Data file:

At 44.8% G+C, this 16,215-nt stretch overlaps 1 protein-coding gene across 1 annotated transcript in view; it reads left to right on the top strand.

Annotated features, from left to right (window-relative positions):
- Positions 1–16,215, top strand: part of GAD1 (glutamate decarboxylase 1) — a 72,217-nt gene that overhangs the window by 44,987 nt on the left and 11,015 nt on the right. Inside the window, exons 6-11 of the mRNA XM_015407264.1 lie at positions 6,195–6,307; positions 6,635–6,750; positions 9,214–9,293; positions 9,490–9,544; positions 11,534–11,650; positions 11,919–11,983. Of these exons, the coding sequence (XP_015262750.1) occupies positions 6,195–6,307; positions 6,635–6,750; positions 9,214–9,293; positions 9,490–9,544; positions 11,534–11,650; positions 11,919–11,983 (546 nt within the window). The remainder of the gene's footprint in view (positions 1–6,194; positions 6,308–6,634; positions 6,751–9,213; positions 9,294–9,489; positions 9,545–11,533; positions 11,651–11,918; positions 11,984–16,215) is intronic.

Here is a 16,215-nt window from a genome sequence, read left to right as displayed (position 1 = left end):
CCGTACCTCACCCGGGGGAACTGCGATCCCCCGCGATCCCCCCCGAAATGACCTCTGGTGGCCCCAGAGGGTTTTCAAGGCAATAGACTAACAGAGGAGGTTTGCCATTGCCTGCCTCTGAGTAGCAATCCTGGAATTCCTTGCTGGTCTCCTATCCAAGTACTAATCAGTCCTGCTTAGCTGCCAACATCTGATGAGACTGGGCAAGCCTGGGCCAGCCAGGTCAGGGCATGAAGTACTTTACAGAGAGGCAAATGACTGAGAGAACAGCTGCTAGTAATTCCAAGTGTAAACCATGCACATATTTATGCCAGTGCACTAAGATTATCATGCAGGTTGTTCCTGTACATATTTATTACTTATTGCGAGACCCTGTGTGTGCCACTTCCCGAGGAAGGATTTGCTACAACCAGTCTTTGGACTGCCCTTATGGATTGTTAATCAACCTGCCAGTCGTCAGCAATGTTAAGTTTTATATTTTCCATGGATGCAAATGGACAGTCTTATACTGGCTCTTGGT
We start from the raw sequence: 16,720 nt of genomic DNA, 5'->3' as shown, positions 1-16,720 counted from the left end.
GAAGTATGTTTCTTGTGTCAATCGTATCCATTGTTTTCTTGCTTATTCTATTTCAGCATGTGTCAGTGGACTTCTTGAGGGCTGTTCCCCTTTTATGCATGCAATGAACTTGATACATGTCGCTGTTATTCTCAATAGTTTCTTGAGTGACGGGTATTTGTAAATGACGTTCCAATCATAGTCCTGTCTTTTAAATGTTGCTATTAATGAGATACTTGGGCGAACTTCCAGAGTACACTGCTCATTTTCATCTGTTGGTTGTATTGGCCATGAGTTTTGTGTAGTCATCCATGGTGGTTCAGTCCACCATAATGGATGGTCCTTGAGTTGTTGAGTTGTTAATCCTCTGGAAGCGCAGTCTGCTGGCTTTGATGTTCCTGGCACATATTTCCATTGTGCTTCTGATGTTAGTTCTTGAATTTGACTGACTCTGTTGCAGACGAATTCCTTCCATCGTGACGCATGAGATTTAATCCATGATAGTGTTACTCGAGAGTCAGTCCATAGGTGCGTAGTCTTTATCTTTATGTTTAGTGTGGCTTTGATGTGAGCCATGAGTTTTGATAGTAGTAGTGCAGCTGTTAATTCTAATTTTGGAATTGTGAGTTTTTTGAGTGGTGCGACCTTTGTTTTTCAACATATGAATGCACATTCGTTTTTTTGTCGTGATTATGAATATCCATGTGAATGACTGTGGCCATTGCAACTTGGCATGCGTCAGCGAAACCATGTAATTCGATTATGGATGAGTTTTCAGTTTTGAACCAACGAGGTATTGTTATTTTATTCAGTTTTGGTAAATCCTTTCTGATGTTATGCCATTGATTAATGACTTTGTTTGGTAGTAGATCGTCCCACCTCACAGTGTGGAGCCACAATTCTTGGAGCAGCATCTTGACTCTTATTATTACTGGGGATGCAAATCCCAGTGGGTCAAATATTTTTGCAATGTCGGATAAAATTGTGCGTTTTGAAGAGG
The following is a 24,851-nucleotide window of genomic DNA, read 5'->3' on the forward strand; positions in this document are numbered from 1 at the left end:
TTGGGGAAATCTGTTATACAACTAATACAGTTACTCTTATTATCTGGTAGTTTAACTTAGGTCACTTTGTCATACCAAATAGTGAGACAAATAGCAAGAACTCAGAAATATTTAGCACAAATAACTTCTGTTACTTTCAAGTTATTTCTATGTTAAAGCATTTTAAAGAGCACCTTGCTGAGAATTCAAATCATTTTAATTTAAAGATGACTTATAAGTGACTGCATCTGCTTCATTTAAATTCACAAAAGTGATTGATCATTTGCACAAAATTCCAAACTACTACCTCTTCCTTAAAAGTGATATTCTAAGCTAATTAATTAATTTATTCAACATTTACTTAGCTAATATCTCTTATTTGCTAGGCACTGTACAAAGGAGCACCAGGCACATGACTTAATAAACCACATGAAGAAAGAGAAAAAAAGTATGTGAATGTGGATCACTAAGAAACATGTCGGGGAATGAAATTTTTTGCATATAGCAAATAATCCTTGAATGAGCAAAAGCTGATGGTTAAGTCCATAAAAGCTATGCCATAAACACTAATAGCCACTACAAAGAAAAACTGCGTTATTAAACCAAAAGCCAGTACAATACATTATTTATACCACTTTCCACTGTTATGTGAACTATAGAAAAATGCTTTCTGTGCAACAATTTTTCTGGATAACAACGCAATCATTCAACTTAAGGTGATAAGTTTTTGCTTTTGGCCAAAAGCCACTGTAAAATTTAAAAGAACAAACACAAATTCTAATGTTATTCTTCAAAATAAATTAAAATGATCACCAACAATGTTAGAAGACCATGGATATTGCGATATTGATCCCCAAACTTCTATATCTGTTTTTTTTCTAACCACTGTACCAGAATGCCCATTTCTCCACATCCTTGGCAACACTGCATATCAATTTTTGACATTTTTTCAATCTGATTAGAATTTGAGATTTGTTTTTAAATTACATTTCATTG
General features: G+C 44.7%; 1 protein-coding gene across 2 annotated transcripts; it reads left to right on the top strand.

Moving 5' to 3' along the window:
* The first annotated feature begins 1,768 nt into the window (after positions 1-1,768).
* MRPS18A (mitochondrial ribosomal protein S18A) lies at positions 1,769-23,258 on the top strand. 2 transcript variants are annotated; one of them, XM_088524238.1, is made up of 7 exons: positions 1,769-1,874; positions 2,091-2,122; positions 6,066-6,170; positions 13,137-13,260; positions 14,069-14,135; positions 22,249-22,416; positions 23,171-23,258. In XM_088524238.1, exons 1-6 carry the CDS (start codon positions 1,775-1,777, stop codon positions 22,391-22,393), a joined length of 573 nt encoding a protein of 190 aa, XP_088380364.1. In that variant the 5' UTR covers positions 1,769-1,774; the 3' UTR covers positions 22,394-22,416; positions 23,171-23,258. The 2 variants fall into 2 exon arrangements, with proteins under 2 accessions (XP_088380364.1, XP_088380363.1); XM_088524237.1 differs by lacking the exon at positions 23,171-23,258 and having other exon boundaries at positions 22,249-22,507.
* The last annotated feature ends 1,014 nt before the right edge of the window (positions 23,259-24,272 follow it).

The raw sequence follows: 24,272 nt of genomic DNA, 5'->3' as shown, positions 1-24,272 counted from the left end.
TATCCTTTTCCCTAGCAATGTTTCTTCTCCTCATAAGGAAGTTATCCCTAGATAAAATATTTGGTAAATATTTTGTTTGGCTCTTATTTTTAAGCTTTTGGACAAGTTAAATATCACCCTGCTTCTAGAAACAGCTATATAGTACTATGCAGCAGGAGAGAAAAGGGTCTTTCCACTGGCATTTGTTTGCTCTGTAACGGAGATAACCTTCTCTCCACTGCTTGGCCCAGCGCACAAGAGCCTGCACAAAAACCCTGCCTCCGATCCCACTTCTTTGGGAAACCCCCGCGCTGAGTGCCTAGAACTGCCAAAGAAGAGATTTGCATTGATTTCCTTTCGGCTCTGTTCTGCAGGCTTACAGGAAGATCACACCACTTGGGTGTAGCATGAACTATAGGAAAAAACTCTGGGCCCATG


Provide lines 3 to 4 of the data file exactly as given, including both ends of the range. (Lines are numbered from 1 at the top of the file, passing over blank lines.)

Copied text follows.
- Positions 1–16,215, top strand: part of GAD1 (glutamate decarboxylase 1) — a 72,217-nt gene that overhangs the window by 44,987 nt on the left and 11,015 nt on the right. Inside the window, exons 6-11 of the mRNA XM_015407264.1 lie at positions 6,195–6,307; positions 6,635–6,750; positions 9,214–9,293; positions 9,490–9,544; positions 11,534–11,650; positions 11,919–11,983. Of these exons, the coding sequence (XP_015262750.1) occupies positions 6,195–6,307; positions 6,635–6,750; positions 9,214–9,293; positions 9,490–9,544; positions 11,534–11,650; positions 11,919–11,983 (546 nt within the window). The remainder of the gene's footprint in view (positions 1–6,194; positions 6,308–6,634; positions 6,751–9,213; positions 9,294–9,489; positions 9,545–11,533; positions 11,651–11,918; positions 11,984–16,215) is intronic.

Here is a 16,215-nt window from a genome sequence, read left to right as displayed (position 1 = left end):